Ratings agency Moody’s believes a severe economic shock should see Canadian house prices plunge as much as 44 per cent. The assessment has Canada joining the ranks of Australia, Spain and the United Kingdom in the club of high flyers where a run-a-way housing market has seen housing market fundamentals shift from sustainable to “overheated”.
“As with Australia, Spain and the U.K., we expect house prices in Canada to suffer the most due to the misalignment of current house prices with historic fundamentals,” Moody’s said.
According to Moody’s, house prices in Canada has “far outstripped” growth in incomes, leaving the country exposed to significant shocks.
After a brief period of cooling, house prices in Australia could be about to make a short term resurgence. Unusually low interest rates (easy money) was one of the contributing factors to house asset bubbles around the world, and it would appear the Reserve Bank’s three per cent cash rate setting combined with the unrelenting property spruiker has the green shoots sprouting once more.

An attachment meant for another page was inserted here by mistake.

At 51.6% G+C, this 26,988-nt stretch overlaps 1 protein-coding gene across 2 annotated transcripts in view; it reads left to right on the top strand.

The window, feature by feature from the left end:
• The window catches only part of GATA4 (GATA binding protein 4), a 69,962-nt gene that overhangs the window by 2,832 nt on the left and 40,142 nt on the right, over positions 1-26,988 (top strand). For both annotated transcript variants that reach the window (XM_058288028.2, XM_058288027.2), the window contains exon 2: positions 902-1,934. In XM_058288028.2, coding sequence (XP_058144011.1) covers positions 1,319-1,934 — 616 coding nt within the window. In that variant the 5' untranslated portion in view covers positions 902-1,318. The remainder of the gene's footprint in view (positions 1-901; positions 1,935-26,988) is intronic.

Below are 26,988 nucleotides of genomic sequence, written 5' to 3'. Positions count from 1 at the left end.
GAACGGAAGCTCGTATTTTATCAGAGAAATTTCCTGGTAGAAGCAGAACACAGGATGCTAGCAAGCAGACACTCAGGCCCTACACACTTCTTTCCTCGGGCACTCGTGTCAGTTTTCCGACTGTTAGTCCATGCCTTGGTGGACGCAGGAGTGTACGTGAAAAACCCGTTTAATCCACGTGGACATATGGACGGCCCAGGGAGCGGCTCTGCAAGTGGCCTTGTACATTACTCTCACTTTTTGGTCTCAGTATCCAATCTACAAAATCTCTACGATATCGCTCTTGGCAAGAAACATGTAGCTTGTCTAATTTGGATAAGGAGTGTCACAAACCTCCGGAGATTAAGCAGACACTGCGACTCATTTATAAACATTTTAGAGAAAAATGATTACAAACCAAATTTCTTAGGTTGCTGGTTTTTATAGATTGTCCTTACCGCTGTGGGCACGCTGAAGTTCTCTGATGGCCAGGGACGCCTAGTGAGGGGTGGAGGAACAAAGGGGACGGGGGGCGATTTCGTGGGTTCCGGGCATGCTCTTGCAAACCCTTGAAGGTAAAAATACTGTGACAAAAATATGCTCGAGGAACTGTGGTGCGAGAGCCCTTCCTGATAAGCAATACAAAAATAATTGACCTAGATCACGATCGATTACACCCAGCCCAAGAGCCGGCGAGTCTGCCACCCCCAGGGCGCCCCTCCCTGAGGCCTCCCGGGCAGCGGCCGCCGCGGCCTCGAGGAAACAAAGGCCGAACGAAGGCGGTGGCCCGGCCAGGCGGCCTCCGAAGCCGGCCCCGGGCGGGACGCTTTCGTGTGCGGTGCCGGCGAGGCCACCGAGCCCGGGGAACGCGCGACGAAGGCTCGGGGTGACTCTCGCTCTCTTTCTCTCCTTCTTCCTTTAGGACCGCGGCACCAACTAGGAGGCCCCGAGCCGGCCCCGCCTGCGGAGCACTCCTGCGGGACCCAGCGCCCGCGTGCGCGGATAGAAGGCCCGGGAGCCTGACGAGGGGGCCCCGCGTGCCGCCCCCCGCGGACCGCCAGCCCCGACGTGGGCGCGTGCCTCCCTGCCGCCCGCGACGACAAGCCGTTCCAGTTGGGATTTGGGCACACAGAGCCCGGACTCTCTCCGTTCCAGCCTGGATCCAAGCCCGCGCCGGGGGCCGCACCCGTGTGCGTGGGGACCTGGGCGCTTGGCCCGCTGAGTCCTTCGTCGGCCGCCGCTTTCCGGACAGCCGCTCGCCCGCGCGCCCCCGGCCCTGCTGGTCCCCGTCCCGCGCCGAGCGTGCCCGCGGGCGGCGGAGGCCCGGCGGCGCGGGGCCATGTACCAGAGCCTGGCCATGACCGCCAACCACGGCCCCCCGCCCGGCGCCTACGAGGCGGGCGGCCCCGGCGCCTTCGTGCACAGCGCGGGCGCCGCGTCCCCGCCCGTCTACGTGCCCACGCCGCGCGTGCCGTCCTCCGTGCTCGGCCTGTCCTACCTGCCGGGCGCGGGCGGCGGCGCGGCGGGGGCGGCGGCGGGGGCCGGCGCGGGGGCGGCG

But with asset prices and household debt still sitting at close to records high, our market, like Canada’s could be just an economic shock away from tipping. Just in case, the RBA has quietly increased the Committed Liquidity Facility to $380 billion…
Stock markets hitting all-time highs in recent weeks have triggered renewed talks of GFC 2, a more severe and damaging version of GFC 1. After much of the world spent more than they earned for a good portion of last decade the only ‘solution’ governments have found so far is to go on bigger spending sprees to help stave of recession. Leaders may literally avoid recession and in making these bubbles bigger, plunge countries into depression.
The majority of the world’s financial issues sit unresolved, slowing forming into a head. China turned to fixed asset investment to stave off the effects of the GFC, in turn leading to a large fixed asset and debt bubble. America has lost count what round of quantitative easing they are now in, not to mention the fiscal clift, sequesters and debt ceilings. Eurozone is simply a mess, and now Japan has joined the bandwagon with the aim to end years of deflation with a boost to its quantitative easing programs.
As Nouriel Roubini outlook stands, “short-term bullish, long-term catastrophic.”
» Moody’s ‘stress’ analysis assesses 44% decline in Canadian housing prices – The Financial Post, 11th March 2013.
» Mother of all bailout funds – The Age, 6th March 2013.